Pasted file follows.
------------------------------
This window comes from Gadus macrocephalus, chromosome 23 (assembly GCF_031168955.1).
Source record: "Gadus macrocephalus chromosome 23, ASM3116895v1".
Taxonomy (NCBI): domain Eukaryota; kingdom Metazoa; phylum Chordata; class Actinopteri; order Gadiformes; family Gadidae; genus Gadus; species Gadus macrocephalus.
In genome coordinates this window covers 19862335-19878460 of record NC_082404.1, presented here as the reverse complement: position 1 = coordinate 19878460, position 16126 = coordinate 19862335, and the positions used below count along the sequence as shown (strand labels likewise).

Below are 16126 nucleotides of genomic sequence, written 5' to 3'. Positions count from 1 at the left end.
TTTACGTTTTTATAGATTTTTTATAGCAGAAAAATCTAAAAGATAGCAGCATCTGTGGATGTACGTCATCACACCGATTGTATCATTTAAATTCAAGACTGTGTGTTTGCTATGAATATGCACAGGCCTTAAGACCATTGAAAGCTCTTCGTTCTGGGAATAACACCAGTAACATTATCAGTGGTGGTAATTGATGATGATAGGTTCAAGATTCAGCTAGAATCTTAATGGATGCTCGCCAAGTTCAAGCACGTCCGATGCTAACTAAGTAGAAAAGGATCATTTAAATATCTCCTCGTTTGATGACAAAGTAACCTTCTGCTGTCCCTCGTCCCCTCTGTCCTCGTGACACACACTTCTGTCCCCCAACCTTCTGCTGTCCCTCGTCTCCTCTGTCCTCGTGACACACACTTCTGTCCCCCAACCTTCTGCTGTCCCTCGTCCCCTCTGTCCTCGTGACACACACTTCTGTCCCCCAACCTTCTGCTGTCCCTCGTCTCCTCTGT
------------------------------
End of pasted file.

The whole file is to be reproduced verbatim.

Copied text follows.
This window comes from Gadus macrocephalus, chromosome 23 (assembly GCF_031168955.1).
Source record: "Gadus macrocephalus chromosome 23, ASM3116895v1".
Taxonomy (NCBI): domain Eukaryota; kingdom Metazoa; phylum Chordata; class Actinopteri; order Gadiformes; family Gadidae; genus Gadus; species Gadus macrocephalus.
In genome coordinates this window covers 19862335-19878460 of record NC_082404.1, presented here as the reverse complement: position 1 = coordinate 19878460, position 16126 = coordinate 19862335, and the positions used below count along the sequence as shown (strand labels likewise).

Below are 16126 nucleotides of genomic sequence, written 5' to 3'. Positions count from 1 at the left end.
TTTACGTTTTTATAGATTTTTTATAGCAGAAAAATCTAAAAGATAGCAGCATCTGTGGATGTACGTCATCACACCGATTGTATCATTTAAATTCAAGACTGTGTGTTTGCTATGAATATGCACAGGCCTTAAGACCATTGAAAGCTCTTCGTTCTGGGAATAACACCAGTAACATTATCAGTGGTGGTAATTGATGATGATAGGTTCAAGATTCAGCTAGAATCTTAATGGATGCTCGCCAAGTTCAAGCACGTCCGATGCTAACTAAGTAGAAAAGGATCATTTAAATATCTCCTCGTTTGATGACAAAGTAACCTTCTGCTGTCCCTCGTCCCCTCTGTCCTCGTGACACACACTTCTGTCCCCCAACCTTCTGCTGTCCCTCGTCTCCTCTGTCCTCGTGACACACACTTCTGTCCCCCAACCTTCTGCTGTCCCTCGTCCCCTCTGTCCTCGTGACACACACTTCTGTCCCCCAACCTTCTGCTGTCCCTCGTCTCCTCTGT